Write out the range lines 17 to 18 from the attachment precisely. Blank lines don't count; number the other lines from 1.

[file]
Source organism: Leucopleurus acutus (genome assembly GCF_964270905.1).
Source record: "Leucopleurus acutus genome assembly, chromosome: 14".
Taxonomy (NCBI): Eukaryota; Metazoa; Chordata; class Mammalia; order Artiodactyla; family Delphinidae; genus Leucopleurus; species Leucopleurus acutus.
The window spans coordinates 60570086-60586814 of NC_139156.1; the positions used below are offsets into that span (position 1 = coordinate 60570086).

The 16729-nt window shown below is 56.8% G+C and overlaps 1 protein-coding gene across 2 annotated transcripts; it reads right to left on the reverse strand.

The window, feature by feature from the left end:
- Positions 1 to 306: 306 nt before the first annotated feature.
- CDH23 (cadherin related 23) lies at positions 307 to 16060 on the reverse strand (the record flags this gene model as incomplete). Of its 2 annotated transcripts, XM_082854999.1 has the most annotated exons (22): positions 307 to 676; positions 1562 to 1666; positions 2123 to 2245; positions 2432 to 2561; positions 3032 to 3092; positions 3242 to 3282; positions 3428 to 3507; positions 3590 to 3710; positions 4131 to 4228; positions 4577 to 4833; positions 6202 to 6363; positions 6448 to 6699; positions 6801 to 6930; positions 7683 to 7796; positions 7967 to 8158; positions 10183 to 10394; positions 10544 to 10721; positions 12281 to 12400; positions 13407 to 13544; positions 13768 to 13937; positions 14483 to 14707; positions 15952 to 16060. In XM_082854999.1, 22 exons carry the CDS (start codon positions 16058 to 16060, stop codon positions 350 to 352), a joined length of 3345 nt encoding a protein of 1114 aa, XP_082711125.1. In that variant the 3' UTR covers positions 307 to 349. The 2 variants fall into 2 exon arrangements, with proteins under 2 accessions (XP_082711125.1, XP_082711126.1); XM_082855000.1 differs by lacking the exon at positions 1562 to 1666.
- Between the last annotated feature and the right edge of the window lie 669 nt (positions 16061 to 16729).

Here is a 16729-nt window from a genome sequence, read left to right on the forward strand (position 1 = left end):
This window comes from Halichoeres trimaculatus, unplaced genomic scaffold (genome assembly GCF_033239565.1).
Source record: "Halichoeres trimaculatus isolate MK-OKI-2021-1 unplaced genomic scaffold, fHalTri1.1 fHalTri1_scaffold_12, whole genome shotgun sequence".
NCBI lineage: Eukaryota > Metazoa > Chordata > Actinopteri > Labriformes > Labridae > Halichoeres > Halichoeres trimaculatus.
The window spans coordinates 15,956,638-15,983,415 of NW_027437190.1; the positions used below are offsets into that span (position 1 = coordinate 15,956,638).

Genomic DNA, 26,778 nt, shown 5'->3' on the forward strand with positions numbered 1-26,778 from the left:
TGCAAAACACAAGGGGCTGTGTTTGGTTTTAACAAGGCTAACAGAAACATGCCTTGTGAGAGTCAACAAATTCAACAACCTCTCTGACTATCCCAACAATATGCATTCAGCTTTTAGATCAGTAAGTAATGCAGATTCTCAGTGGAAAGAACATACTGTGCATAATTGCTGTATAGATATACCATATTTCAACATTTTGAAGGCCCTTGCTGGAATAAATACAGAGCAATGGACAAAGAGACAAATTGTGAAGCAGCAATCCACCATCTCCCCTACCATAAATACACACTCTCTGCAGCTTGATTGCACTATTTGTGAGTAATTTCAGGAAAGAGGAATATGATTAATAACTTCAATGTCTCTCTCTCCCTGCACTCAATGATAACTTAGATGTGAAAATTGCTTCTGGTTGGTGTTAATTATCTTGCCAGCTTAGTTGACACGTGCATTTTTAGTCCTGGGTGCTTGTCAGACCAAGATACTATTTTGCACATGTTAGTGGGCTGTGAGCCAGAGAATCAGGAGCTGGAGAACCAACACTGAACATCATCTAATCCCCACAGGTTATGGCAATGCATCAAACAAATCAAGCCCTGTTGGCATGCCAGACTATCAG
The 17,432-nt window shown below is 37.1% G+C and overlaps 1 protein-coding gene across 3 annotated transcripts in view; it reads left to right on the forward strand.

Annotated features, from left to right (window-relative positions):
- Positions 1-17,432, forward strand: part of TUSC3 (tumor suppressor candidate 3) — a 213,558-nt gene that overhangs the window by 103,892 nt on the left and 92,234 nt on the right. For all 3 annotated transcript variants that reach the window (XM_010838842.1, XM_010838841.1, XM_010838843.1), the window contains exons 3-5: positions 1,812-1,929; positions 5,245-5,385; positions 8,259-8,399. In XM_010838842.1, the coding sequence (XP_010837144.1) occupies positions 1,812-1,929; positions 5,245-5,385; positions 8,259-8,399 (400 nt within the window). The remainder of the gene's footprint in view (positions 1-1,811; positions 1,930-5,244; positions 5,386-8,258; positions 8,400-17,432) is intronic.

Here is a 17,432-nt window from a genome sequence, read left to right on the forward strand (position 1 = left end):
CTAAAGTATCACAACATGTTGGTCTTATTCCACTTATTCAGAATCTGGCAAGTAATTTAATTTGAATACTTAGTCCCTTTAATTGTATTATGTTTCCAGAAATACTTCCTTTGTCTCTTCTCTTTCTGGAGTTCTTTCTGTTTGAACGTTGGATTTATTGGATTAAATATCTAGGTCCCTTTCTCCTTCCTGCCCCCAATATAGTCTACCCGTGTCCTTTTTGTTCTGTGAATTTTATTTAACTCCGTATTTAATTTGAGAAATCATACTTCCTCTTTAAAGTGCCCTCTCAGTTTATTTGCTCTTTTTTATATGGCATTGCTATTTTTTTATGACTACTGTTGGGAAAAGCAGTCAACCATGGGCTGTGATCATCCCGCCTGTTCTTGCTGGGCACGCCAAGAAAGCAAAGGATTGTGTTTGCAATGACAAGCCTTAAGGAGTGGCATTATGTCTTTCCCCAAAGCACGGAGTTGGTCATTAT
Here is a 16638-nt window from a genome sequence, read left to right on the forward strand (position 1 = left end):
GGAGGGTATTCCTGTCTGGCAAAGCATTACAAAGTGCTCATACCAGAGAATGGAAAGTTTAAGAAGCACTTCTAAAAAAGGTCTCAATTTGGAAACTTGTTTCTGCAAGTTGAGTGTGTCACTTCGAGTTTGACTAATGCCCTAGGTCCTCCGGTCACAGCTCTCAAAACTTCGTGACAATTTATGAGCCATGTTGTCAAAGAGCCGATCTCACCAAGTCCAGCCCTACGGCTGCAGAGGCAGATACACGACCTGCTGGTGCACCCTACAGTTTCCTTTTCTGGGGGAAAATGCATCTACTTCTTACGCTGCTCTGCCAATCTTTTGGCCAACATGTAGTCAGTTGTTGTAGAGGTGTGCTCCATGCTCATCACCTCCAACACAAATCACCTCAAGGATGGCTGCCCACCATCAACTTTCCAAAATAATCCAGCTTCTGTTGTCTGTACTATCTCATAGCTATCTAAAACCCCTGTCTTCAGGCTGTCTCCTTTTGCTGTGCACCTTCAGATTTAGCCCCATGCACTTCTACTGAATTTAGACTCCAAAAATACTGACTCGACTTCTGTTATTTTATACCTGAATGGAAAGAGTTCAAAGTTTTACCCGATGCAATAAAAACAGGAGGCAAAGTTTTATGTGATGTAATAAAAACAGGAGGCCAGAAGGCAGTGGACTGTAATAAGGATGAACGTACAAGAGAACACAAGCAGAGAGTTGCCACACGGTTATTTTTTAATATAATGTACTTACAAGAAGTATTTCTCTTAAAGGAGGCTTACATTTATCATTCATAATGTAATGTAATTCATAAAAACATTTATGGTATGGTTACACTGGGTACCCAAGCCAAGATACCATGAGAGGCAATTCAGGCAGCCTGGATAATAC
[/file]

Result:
The 17,432-nt window shown below is 37.1% G+C and overlaps 1 protein-coding gene across 3 annotated transcripts in view; it reads left to right on the forward strand.

Annotated features, from left to right (window-relative positions):